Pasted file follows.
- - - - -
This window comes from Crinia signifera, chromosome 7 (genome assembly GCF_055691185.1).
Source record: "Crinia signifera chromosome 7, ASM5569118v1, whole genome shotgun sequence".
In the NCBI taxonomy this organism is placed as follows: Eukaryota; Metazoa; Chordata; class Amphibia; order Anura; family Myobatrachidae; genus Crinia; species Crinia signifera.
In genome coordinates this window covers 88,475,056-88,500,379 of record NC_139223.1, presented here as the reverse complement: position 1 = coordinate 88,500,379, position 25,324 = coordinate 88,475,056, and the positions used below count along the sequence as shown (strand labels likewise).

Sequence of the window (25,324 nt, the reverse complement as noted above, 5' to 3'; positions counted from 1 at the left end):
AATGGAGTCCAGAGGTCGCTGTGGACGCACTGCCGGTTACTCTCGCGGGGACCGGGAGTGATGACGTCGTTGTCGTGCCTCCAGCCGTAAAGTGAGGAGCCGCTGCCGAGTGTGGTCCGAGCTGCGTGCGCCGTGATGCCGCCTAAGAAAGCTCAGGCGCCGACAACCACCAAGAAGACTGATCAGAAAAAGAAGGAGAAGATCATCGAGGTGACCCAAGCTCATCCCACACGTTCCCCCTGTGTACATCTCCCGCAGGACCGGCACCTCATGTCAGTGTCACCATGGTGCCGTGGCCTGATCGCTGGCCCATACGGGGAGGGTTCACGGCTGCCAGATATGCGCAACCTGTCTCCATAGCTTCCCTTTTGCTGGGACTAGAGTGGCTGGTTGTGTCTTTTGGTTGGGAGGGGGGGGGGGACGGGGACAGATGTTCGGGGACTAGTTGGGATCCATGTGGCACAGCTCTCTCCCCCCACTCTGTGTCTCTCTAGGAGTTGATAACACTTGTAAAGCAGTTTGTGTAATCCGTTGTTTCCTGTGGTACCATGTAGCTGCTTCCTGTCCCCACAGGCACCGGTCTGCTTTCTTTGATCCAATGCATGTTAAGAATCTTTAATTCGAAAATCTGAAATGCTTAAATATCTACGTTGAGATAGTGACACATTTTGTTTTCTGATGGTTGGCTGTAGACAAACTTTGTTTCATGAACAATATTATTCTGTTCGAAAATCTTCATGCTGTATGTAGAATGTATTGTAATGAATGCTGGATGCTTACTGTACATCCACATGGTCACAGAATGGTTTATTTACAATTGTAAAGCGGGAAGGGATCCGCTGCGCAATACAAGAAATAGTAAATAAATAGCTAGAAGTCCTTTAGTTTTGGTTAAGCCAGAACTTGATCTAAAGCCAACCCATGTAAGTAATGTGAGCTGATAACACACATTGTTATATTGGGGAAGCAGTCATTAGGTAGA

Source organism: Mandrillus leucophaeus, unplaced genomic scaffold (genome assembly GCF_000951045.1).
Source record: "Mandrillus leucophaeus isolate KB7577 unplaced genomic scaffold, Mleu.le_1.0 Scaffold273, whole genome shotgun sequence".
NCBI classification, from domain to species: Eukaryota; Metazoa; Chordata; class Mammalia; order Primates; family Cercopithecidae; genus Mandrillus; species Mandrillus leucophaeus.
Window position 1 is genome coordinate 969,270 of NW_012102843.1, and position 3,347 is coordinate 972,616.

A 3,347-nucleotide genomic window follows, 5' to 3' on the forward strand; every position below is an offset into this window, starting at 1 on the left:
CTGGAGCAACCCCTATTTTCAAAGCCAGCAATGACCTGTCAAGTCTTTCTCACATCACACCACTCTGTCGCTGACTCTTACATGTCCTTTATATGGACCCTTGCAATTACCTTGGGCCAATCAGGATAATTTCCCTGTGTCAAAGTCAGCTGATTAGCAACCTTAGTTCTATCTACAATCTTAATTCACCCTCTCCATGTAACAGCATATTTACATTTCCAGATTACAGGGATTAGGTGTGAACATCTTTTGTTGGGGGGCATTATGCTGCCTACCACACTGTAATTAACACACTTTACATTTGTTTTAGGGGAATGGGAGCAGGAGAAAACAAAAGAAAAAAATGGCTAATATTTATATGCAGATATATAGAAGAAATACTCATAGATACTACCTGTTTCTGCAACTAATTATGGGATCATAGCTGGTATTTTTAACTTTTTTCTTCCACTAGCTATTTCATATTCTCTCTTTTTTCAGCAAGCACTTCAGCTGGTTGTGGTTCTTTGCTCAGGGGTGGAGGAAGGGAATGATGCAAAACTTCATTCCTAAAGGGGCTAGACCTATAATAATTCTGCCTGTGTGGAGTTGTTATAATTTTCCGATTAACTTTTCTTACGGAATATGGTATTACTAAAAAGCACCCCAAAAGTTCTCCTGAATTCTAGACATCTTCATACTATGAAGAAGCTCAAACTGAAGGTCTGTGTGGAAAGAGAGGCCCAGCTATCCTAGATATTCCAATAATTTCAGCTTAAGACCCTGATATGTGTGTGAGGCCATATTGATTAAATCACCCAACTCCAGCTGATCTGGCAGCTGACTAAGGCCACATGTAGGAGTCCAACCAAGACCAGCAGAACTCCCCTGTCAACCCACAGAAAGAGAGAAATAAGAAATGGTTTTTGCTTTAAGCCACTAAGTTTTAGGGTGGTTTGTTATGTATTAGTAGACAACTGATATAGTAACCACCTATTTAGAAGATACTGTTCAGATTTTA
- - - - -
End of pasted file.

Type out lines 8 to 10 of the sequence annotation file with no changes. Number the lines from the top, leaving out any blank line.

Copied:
Source record: "Mandrillus leucophaeus isolate KB7577 unplaced genomic scaffold, Mleu.le_1.0 Scaffold273, whole genome shotgun sequence".
NCBI classification, from domain to species: Eukaryota; Metazoa; Chordata; class Mammalia; order Primates; family Cercopithecidae; genus Mandrillus; species Mandrillus leucophaeus.
Window position 1 is genome coordinate 969,270 of NW_012102843.1, and position 3,347 is coordinate 972,616.